Sister Erminia makes a point of teaching groups of city-bred
Zambian medical students about maintaining life – and health - in the
vast isolated hinterland of their country.
Their last call before ending the tour in
Zimbabwe was to the King’s Mission School that now serves a very poor
area of subsistence farmers, west of Lusaka. There they met the
inspirational head-teacher, Pastor Sue Chapman, once from Essex, who was
called by God to construct from nothing a school that now serves a very
poor area of subsistence farmers. Her school presently teaches
over 750 mixed pupils from Primary to Secondary, and she herself asks
only that the Lord will give her a further 15 years to complete what she
has set out to do. As Zambia is her home, she never wants to
retire from teaching, and all she asks is to able to do more to serve
God and her community. The Beit servants feel diminished in the shadow
of such unsung giants of faith, hope and charity; and we meet several
of them on every tour.
His tour ended,
Beit Secretary Major-General Ramsay flew home to
and imminent retirement, and to hand over the reins to his successor,
Sir Andrew Pocock. Together they visited a number of universities both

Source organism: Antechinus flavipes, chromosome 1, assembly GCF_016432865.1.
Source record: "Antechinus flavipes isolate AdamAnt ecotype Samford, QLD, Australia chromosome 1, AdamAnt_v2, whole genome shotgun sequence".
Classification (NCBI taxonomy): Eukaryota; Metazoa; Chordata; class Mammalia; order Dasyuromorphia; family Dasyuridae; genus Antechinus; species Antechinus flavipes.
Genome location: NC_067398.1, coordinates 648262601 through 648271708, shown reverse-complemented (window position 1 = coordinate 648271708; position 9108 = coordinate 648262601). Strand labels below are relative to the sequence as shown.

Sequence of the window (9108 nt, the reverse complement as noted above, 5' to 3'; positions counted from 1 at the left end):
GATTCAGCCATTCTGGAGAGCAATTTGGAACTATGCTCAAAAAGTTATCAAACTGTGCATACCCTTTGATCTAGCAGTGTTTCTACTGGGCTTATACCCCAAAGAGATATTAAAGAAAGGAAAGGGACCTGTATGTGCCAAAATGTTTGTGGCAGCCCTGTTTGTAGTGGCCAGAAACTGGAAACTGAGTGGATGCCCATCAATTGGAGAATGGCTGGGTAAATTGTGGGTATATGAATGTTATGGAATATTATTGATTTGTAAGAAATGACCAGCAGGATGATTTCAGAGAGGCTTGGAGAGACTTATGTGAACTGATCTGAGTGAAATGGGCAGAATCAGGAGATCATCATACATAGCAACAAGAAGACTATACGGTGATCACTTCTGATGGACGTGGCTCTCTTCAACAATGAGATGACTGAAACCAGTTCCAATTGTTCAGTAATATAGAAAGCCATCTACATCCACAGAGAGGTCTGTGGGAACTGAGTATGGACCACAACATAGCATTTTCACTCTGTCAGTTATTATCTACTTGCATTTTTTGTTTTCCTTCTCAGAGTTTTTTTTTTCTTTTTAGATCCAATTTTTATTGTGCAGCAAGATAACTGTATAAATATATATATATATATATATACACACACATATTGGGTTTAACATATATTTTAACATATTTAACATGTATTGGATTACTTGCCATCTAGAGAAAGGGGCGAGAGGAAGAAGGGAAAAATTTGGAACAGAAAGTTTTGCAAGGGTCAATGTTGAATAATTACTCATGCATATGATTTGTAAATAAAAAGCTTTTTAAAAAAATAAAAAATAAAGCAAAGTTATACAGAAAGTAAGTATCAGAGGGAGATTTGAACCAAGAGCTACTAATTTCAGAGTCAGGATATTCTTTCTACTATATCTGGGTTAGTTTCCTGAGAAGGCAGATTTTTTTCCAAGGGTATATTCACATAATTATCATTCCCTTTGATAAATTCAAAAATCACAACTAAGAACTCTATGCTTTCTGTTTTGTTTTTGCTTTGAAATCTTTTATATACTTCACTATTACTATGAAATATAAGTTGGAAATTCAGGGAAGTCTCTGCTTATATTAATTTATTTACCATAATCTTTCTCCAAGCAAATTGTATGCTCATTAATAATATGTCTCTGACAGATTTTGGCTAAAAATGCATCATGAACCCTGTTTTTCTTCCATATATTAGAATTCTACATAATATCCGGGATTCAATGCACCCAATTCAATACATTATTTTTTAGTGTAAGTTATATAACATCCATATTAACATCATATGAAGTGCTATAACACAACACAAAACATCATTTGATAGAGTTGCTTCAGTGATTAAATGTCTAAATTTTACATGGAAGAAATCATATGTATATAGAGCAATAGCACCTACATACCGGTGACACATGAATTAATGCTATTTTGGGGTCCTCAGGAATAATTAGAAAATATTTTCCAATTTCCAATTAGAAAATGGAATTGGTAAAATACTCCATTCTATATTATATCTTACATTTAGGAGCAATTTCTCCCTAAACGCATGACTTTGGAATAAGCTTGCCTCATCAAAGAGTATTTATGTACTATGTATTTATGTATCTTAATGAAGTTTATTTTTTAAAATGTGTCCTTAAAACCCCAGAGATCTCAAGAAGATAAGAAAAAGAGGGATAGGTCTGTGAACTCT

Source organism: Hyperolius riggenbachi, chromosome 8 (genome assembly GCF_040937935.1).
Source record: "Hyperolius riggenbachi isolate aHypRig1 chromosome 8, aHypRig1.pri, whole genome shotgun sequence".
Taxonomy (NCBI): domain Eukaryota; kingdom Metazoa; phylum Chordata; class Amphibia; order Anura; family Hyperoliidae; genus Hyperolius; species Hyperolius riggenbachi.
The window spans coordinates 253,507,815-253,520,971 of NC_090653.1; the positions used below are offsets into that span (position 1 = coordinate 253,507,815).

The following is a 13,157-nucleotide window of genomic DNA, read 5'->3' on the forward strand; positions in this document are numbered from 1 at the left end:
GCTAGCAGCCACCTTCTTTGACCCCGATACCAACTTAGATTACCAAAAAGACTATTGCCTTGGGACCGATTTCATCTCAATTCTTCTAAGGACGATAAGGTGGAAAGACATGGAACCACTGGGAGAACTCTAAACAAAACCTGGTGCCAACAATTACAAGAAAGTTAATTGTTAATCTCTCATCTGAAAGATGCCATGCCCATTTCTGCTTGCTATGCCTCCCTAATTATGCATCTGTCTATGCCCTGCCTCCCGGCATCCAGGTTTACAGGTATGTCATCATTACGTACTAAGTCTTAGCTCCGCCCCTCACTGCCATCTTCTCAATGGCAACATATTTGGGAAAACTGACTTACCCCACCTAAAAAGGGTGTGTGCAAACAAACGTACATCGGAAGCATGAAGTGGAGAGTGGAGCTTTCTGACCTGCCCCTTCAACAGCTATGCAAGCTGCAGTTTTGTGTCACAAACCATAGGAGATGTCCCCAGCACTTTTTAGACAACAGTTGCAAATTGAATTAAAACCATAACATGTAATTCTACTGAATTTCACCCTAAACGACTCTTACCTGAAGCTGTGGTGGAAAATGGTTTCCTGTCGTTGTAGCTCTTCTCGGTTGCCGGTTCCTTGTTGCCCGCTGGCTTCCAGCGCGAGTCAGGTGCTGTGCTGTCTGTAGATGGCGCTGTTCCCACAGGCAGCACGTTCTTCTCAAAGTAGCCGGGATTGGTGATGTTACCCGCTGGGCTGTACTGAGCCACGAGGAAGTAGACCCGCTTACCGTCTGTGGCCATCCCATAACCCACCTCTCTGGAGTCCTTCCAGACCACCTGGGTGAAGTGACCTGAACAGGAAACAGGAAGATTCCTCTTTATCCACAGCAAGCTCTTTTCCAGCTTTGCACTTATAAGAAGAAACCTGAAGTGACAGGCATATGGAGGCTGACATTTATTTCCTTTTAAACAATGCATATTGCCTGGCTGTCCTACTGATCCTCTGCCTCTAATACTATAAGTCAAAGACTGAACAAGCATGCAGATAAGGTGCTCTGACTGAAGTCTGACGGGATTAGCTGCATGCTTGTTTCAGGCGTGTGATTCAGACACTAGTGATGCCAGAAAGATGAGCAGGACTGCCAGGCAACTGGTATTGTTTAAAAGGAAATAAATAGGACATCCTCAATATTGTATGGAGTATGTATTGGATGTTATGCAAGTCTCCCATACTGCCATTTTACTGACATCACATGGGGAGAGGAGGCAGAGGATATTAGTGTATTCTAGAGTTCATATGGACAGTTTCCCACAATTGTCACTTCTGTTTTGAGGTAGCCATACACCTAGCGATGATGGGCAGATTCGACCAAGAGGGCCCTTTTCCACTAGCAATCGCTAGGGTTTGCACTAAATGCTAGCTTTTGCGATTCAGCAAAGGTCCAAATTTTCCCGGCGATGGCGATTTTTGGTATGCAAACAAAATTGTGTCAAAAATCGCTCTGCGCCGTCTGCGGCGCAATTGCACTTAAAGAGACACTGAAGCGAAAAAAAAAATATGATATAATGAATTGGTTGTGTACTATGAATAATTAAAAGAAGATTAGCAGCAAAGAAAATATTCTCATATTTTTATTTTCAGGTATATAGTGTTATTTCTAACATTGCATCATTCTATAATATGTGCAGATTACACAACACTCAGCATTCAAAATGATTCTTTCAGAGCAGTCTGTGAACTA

in the north of England and Scotland to meet the various post-graduate
students from the beneficial countries, sponsored by the Trust.
seven Beit Secretaries during the Trust’s first century were
ex-military. The mould is now broken, as Sir Andrew had a
distinguished diplomatic career that included three African posts as Head of
Mission (Dar es Salaam, Harare and Abuja). He took up the quill as the eighth Secretary on 1st December
Left (below), the retiring Secretary, General Angus Ramsay (on the left,
with Beit PhD Scholar Miss Dudzai Mureyi and new Secretary, Sir Andrew
Pocock, in the College Hall of the University of Edinburgh, whilst
(right), after 14
years, the final task of the old Secretary was the ceremonial handing
over of the Beit House keys (watched over by the Trust founder Alfred
Beit), before performing that military feat of quietly fading away.
The work of the Beit Trust goes on.